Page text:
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Modelling the Asian Summer Monsoon: Another Revealing Analysis
Volume 17, Number 5: 29 January 2014

In the same issue of the same journal from which last week's editorial was drawn, Sperber et al. (2013) wrote that "nearly half of the world's population is dependent on monsoon rainfall for food and energy security," and that "the vagaries of its timing, duration and intensity are of major concern, especially over semi-arid regions where agriculture is the primary source of food." And, therefore, they evaluated how well the boreal summer Asian monsoon is represented by 25 Coupled Model Intercomparison Project-5 (CMIP5) and 22 CMIP3 climate models. And what did they find as a result of this exercise?

The eight researchers report that (1) "the onset of the monsoon over India is typically too late in the models," that (2) "the extension of the monsoon over eastern China, Korea, and Japan is under-estimated," while (3) "it is over-estimated over the subtropical western/central Pacific Ocean." They also note that (4) "the anti-correlation between anomalies of all-India rainfall and Niņo3.4 sea surface temperature is overly strong in CMIP3 and (5) typically too weak in CMIP5," that (6) "for both the ENSO-monsoon teleconnection and the East Asian zonal wind-rainfall teleconnection, the MMM [multi-model mean] inter-annual rainfall anomalies are weak compared to observations," and that (7) "simulation of intra-seasonal variability remains problematic."

In commenting on their several findings, Sperber et al. say that "the most important take away message is that in terms of the MMM, the CMIP5 models outperform the CMIP3 models for all of the diagnostics," which does indeed represent some degree of progress. But "even so," as they continue, they say "there are systematic errors that are consistent between the two vintages of models." And these common errors, which are enumerated above, constitute what one could well call the seven deadly sins of the CMIP3 and CMIP5 climate models.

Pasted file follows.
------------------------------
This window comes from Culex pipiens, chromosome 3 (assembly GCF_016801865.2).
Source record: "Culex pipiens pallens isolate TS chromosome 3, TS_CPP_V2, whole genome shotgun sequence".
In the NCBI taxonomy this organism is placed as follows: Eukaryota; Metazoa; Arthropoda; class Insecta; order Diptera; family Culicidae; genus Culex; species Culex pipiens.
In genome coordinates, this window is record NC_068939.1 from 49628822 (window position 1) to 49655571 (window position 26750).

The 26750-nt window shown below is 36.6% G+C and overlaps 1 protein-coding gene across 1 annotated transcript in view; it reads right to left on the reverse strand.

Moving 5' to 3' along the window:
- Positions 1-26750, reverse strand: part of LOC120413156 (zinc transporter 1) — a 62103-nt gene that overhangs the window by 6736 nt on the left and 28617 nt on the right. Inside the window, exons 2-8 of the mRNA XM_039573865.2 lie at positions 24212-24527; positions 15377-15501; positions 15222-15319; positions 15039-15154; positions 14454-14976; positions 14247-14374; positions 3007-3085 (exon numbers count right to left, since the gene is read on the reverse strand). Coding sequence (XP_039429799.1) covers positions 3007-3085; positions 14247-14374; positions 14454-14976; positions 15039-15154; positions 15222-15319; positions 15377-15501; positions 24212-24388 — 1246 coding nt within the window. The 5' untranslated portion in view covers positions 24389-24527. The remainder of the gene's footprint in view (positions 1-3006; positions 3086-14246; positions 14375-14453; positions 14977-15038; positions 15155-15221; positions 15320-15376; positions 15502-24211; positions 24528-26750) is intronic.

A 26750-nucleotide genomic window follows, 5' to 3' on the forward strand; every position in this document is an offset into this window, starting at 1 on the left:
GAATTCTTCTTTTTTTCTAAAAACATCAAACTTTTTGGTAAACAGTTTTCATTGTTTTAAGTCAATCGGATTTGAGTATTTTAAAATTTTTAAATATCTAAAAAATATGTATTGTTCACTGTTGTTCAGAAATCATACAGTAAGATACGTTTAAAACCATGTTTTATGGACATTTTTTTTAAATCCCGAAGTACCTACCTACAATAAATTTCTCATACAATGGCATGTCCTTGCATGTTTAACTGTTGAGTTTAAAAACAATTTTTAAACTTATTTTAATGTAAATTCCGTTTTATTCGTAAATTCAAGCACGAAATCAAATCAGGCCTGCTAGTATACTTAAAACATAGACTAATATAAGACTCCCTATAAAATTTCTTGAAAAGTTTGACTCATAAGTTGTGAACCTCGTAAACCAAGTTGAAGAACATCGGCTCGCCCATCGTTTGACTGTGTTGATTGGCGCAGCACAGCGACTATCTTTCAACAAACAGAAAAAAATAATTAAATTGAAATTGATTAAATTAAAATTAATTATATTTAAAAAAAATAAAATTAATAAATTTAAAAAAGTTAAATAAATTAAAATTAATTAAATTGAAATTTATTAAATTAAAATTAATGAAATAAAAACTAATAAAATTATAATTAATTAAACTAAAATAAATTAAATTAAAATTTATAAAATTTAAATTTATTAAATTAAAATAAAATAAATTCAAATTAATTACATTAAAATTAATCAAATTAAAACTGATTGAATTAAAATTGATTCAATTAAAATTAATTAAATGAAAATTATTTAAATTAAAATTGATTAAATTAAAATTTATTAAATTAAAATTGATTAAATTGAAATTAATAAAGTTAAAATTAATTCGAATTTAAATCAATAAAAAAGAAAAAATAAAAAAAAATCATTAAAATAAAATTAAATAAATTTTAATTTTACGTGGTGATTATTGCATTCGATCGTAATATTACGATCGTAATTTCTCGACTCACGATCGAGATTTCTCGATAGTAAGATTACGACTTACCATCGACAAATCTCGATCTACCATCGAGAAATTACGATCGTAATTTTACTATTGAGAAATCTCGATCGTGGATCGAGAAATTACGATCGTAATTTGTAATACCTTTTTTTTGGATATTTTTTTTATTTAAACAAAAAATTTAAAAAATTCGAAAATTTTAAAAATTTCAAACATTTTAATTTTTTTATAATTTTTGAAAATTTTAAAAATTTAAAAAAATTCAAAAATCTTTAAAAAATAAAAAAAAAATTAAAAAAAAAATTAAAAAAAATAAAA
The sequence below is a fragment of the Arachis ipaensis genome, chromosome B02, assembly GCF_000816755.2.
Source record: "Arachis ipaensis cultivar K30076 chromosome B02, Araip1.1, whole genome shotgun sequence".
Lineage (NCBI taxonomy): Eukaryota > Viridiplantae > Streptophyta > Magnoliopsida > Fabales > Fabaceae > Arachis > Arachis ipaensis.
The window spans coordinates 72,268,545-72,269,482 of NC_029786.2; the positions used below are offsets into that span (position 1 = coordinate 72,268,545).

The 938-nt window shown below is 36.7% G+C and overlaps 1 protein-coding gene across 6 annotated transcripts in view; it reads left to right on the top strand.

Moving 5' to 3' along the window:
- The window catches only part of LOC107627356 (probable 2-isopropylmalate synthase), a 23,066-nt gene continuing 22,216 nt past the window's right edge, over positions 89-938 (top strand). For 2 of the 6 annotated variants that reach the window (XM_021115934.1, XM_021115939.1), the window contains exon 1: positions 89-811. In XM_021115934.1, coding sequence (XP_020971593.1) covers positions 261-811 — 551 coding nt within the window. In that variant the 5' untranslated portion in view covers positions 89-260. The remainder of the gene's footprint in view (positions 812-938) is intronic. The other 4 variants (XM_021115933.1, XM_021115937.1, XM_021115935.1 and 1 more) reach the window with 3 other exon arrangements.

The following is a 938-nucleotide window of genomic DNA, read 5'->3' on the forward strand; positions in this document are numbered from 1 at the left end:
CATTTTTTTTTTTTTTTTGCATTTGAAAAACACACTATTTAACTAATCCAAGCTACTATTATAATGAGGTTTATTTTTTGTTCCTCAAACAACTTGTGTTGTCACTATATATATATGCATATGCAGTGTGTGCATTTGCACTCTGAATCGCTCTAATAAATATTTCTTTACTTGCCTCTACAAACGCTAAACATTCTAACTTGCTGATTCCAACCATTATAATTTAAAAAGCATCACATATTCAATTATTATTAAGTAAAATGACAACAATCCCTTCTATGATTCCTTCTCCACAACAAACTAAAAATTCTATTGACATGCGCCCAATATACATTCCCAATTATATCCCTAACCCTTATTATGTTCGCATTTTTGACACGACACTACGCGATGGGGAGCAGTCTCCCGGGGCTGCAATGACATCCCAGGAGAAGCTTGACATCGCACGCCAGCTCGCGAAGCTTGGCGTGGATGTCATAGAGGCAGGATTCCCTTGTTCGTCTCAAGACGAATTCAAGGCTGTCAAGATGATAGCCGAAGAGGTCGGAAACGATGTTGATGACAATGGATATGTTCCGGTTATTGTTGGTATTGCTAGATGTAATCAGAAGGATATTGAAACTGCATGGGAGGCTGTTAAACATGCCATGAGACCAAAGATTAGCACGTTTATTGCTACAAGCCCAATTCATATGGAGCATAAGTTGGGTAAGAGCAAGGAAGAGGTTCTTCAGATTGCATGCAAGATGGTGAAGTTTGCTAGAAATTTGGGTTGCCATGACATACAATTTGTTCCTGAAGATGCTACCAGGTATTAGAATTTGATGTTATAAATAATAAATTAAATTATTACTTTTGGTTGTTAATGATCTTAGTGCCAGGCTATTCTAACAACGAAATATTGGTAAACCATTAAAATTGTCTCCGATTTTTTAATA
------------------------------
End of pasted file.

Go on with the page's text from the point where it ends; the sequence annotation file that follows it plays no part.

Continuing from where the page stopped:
Thus, and in a way forgiving the scientists who developed the 47 CMIP models with which they worked, and which continue to commit the seven deadly sins, they state that "given the multitude of physical processes and interactions that influence the monsoon, it is no wonder that simulation and prediction of the monsoon remain grand challenge problems," which one can only hope will someday be solved by some grand challenge scientists.

Sherwood, Keith and Craig Idso

Sperber, K.R., Annamalai, H., Kang, I.-S., Kitoh, A., Moise, A., Turner, A., Wang, B. and Zhou, T. 2013. The Asian summer monsoon: an intercomparison of CMIP5 vs. CMIP3 simulations of the late 20th century. Climate Dynamics 41: 2711-2744.